|4||Petals 5; capsules valvate; leaf blades, petioles, and bracts glandular-pubescent; anther tips acute; corolla tube usually covering base of anthers, yellow.||Dodecatheon redolens|
|4||Petals 4-5; capsules usually operculate, sometimes valvate (often on same plant); leaf blades, petioles, and bracts glabrous or glandular-pubescent; anther tips truncate to obtuse; corolla tube not covering base of anthers, usually cream, rarely yellow.||Dodecatheon jeffreyi|
|5||Plants usually producing bulblets among roots at anthesis||> 6|
|5||Plants not producing bulblets among roots at anthesis||> 7|
|6||Leaves somewhat decurrent; petioles slightly, if at all, winged; petals 4-5 (often on same plant); plants (7-)10-50(-55) cm; corolla lobes 6-25(-28) mm; below 2100 m.||Dodecatheon hendersonii|
|6||Leaves usually slightly decurrent; petioles seldom winged; petals 5; plants 7- 15(-25) cm; corolla lobes 5-9(-12) mm; above 2100 m.||Dodecatheon subalpinum|
|7||Filaments usually distinct, rarely partially connate; plants usually glabrous, if glandular-puberulent, then of sw Alberta, se British Columbia, Saskatchewan, n Idaho, w Montana, and e Washington.||Dodecatheon conjugens|
|7||Filaments connate; plants usually glabrous, if glandular-puberulent, then of nc Oregon and sc Washington||> 8|
|8||Leaf blades gradually tapering to petiole; plants glandular-puberulent throughout; nc Oregon, sc Washington.||Dodecatheon poeticum|
|8||Leaf blades narrowing abruptly to petiole; plants not glandular-puberulent throughout; California||> 9|
|9||Pedicels glandular or glabrous; calyces glabrous or glandular- puberulent.||Dodecatheon hendersonii|
|9||Pedicels glandular-puberulent, calyces glandular-puberulent.||Dodecatheon clevelandii|
|10||Caudices often horizontal, often woody; roots reddish; inland arctic or subarctic regions.||Dodecatheon frigidum|
|10||Caudices usually vertical to slightly horizontal, not woody, sometimes absent; roots usually whitish, sometimes reddish, tan, or brownish; not of inland arctic or subarctic regions||> 11|
|11||Plants usually producing bulblets among roots at anthesis||> 12|
|11||Plants usually not producing bulblets among roots at anthesis||> 13|
|12||Leaves somewhat decurrent; petioles slightly, if at all, winged; petals 4-5 (often on same plant); plants (7-)10-50(-55) cm; corolla lobes 6-25(-28) mm; below 2100 m.||Dodecatheon hendersonii|
|12||Leaves slightly decurrent; petioles usually not winged; petals 5; plants 7-15 (-25) cm; corolla lobes 5-9(-12) mm; above 2100 m.||Dodecatheon subalpinum|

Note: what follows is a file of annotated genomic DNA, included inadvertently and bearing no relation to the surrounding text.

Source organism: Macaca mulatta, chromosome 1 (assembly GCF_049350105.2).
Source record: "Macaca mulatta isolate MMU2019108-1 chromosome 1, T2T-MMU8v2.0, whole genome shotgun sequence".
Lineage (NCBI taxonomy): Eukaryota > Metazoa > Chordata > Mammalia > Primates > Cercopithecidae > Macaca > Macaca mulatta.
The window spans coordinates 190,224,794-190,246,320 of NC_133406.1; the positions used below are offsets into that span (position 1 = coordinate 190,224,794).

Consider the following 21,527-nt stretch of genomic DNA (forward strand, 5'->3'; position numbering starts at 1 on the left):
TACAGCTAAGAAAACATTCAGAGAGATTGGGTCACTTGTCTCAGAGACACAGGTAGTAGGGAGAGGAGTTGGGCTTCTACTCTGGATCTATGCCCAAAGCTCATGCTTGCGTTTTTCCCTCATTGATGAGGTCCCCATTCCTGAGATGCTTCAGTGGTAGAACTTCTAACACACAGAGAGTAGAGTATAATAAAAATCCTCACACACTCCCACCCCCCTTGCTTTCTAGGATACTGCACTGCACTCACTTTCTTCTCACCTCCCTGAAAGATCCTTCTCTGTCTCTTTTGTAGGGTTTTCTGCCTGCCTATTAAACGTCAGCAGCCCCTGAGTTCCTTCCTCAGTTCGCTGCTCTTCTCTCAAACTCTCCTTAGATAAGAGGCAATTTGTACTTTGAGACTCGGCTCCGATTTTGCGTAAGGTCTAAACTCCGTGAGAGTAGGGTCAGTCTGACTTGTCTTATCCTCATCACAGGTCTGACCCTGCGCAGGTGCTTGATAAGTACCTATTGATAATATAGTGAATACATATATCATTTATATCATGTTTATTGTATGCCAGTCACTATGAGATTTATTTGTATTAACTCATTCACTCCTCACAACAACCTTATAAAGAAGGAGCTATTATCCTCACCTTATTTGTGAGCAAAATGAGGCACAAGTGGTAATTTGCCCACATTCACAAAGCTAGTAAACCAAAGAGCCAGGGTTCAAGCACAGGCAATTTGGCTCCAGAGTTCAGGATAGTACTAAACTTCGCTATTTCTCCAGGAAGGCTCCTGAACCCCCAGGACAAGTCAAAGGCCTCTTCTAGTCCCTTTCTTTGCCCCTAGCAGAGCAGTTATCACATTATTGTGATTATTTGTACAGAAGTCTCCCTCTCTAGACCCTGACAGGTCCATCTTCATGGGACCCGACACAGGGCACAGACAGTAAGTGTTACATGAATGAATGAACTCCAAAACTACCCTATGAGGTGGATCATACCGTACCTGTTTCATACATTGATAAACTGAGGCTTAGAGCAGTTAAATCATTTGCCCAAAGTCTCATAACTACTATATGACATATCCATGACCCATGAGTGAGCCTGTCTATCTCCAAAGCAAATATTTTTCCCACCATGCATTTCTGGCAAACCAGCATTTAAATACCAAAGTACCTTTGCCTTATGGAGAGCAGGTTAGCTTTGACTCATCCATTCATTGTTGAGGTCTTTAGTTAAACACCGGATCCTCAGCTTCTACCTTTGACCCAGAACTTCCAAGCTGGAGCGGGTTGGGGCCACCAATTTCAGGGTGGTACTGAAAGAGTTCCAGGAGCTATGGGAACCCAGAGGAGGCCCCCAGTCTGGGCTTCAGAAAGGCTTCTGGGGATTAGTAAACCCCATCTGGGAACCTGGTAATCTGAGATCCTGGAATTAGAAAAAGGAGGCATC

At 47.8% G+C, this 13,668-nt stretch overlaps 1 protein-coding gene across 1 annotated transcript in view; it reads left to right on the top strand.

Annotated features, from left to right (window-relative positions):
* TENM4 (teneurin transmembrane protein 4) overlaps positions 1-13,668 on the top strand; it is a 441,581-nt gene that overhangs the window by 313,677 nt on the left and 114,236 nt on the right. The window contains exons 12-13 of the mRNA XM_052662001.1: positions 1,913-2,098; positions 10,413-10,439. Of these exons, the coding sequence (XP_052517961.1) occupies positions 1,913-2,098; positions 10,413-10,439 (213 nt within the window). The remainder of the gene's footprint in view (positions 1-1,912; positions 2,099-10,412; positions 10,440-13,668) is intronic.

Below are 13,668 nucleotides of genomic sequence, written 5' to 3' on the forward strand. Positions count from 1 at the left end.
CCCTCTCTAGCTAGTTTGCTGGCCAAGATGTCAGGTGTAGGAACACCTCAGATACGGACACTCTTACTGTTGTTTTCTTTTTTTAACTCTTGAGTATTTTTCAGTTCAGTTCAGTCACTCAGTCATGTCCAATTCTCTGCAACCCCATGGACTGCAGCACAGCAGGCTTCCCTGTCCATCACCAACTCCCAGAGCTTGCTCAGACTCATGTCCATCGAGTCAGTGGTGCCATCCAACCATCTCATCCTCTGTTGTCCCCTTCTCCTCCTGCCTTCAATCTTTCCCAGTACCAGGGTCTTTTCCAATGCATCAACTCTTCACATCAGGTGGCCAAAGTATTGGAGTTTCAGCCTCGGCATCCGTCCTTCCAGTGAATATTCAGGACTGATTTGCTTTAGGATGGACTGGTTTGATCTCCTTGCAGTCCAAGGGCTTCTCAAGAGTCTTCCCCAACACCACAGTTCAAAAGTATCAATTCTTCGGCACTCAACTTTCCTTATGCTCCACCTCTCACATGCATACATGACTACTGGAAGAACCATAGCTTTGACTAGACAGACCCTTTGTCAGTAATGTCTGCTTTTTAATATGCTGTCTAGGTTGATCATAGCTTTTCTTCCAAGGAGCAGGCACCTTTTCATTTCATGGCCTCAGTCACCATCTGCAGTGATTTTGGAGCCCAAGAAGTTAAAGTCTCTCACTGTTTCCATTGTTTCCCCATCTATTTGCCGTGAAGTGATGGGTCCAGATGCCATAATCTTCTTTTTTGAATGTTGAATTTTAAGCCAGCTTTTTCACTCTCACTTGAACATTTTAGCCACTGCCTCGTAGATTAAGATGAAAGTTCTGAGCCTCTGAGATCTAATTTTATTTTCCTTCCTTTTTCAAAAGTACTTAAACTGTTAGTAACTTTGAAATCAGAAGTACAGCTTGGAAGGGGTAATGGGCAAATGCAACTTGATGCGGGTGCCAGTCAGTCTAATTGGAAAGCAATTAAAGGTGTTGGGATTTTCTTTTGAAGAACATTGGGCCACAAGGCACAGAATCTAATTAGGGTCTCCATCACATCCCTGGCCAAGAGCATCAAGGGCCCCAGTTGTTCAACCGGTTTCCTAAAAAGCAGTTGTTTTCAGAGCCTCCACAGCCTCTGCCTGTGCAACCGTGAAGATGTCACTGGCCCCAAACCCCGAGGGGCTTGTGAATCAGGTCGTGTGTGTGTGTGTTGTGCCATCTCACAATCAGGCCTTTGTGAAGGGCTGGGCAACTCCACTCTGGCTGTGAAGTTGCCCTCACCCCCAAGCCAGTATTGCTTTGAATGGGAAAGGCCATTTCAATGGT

|13||Capsule walls relatively thick, rigid||> 14|
|13||Capsule walls relatively thin, pliable||> 16|
|14||Filament tubes deep purple; Pacific Northwest.||Dodecatheon poeticum|
|14||Filament tubes yellow; e United States||> 15|
|15||Leaf blade bases abruptly tapering to petioles.||Dodecatheon frenchii|
|15||Leaf blade bases gradually tapering to petioles.||Dodecatheon meadia|
|16||Leaf blade bases abruptly tapering to petioles; corolla lobes usually white, rarely pale lavender to pink; w North America||> 17|
|16||Leaf blade bases gradually tapering to petioles; corolla lobes usually magenta to lavender or, if white, then plants of e North America||> 19|
|17||Filaments and basal portions of connectives yellow; corollas usually white, rarely lavender; Arizona, New Mexico.||Dodecatheon ellisiae|
|17||Filaments and connectives dark maroon to black, sometimes filaments merely maroon speckled or striped; corollas white or pale lavender to pink||> 18|
|18||Corolla lobes white; Pacific Northwest.||Dodecatheon dentatum|
|18||Corolla lobes pale lavender to pink; Utah.||Dodecatheon utahense|
|19||Filaments distinct; coastal mountains, nw Oregon, sw Washington.||Dodecatheon austrofrigidum|
|19||Filaments connate; widespread||> 20|
|20||Pollen sacs usually reddish, sometimes maroon; midwestern and mid-Atlantic North America.||Dodecatheon amethystinum|
|20||Pollen sacs maroon to black or yellow; w North America||> 21|
|21||Filament tubes usually yellow, if purplish, then connectives smooth or longitudinally wrinkled at anthesis and scapes glabrous||Dodecatheon pulchellum|
|21||Filament tubes deep purple, connectives transversely rugose, if (rarely) smooth and appearing transversely wrinkled, then scape glandular.||Dodecatheon poeticum|
|Author||James L. Reveal +|
|Common name||Shootingstar +|
|Distribution||North America +, n Mexico + and e Asia (Russian Far East). +|
|Etymology||Greek dodeka, twelve, and theoi, gods, fanciful name given by Pliny to a primrose purportedly protected by the gods +|
|Illustration copyright||Flora of North America Association +|
|Illustrator||Yevonn Wilson-Ramsey +|
|Publication title||Sp. Pl. + and Gen. Pl. ed. +|
|Publication year||1753 +|
|Source xml||https://firstname.lastname@example.org/aafc-mbb/fna-data-curation.git/src/f50eec43f223ca0e34566be0b046453a0960e173/coarse grained fna xml/V8/V8 548.xml +|
|Taxon family||Primulaceae +|
|Taxon name||Dodecatheon +|
|Taxon parent||Primulaceae +|
|Taxon rank||genus +|
|Volume||Volume 8 +|